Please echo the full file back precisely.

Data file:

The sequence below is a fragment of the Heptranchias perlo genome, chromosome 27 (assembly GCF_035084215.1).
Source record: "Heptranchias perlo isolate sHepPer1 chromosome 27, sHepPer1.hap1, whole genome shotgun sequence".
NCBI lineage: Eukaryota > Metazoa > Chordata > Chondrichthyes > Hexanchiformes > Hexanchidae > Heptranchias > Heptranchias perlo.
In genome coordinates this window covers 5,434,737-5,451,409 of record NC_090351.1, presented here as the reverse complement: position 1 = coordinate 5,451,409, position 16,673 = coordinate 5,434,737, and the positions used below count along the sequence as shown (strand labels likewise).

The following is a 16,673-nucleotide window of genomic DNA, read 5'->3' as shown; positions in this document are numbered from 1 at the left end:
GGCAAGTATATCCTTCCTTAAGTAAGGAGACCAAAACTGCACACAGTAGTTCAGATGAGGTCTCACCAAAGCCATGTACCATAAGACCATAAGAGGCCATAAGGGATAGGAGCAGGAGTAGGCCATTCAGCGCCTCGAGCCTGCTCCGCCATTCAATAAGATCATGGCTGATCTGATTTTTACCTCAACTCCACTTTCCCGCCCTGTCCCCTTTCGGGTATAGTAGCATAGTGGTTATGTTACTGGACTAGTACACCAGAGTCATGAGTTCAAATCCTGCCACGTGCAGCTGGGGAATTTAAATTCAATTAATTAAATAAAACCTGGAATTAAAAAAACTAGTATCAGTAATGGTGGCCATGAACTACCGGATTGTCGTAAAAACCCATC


The sequence below is a fragment of the Heptranchias perlo genome, chromosome 27 (assembly GCF_035084215.1).
Source record: "Heptranchias perlo isolate sHepPer1 chromosome 27, sHepPer1.hap1, whole genome shotgun sequence".
NCBI lineage: Eukaryota > Metazoa > Chordata > Chondrichthyes > Hexanchiformes > Hexanchidae > Heptranchias > Heptranchias perlo.
In genome coordinates this window covers 5,434,737-5,451,409 of record NC_090351.1, presented here as the reverse complement: position 1 = coordinate 5,451,409, position 16,673 = coordinate 5,434,737, and the positions used below count along the sequence as shown (strand labels likewise).

The following is a 16,673-nucleotide window of genomic DNA, read 5'->3' as shown; positions in this document are numbered from 1 at the left end:
GGCAAGTATATCCTTCCTTAAGTAAGGAGACCAAAACTGCACACAGTAGTTCAGATGAGGTCTCACCAAAGCCATGTACCATAAGACCATAAGAGGCCATAAGGGATAGGAGCAGGAGTAGGCCATTCAGCGCCTCGAGCCTGCTCCGCCATTCAATAAGATCATGGCTGATCTGATTTTTACCTCAACTCCACTTTCCCGCCCTGTCCCCTTTCGGGTATAGTAGCATAGTGGTTATGTTACTGGACTAGTACACCAGAGTCATGAGTTCAAATCCTGCCACGTGCAGCTGGGGAATTTAAATTCAATTAATTAAATAAAACCTGGAATTAAAAAAACTAGTATCAGTAATGGTGGCCATGAACTACCGGATTGTCGTAAAAACCCATC